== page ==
• Larry Granberry Says:

      I could not agree more – excellent choices. Also agree with your assessment – if the 1950’s was the Golden Age, then the 1960’s was the Silver Age. And yes – few if any masterpieces from the 70’s or 80’s.

  3. bobby J. Says:

    That was a marvellous read, Stephen. I watched the first episode of ‘Peyton Place’ and, with soap-operas not being my cup of tea (unless they are integrated into something like ‘Hill Street Blues’), found it mildly interesting but nothing to get excited over. Those screen captures make me want to watch it!

    I’d say both ‘The Twilight Zone’ and ‘The Outer Limits’ should belong in there too. The Zone should really have ceased after the 3rd season to maintain it’s quality control. But at it’s best, during those first three seasons, it’s finest episodes rank as pieces of film – for me at least – with the best of big screen fantasies, such as ‘It’s Wonderful Life’, ‘The Ghost and Mrs Muir’, ‘A Matter of Life and Death’, ‘Beauty and the Beast (1946) and ‘Dead of Night’. I’d say that ‘Outer Limits’ was cancelled just in the nick of time. I count at least 10 classics of the first order in the one and half seasons. And that’s with me being really picky. And I’d rate those with finest SF films of the century, the film equal of reading a brilliant novella. With 49 episodes, that’s a ratio of one in five – a remarkable average for the most demanding format, basically a new mini movie every week.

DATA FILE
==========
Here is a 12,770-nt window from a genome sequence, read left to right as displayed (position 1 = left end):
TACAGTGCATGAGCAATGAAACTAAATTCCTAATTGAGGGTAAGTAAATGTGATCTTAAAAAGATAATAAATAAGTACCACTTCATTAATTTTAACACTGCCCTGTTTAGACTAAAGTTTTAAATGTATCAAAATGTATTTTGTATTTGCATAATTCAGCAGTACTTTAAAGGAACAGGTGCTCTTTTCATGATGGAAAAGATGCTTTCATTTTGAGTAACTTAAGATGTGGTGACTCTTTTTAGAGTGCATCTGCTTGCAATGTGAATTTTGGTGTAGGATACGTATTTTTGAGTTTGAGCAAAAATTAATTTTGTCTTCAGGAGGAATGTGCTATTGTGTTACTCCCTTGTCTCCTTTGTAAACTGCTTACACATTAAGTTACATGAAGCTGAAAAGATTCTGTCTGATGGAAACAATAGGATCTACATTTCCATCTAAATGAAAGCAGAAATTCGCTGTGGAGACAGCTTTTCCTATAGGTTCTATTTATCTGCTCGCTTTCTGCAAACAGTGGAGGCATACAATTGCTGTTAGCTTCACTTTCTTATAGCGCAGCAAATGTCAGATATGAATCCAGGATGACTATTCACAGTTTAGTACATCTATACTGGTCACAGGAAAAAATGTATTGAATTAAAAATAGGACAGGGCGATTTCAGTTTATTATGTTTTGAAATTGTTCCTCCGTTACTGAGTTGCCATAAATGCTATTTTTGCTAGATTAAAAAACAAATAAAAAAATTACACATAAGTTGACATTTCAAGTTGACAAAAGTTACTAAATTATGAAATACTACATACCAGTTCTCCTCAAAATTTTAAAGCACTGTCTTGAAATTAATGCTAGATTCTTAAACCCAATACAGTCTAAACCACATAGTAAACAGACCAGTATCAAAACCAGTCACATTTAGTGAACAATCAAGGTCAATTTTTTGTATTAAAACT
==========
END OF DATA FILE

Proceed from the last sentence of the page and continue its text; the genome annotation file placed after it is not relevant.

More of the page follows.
Anthology drama gives a different kick to normal character sustained TV fare (which can coast on it’s cast), in which the lead protagonist can get whacked, it reaches higher and can fall lower because it’s nature. By the criteria you’ve set, it’s quite possible that only ‘Jim Henson’s The Storyteller’ and the BBC’s ‘A Ghost Story for Christmas’ would be the only ones anthologies to enter the fabled corridors of a Television Hall of Fame.

    I’d add ‘Star Trek’ too, if only for five first season classics and one second. If it had been cancelled by the end of the first season and a half, it would belong there with ‘Outer Limits’.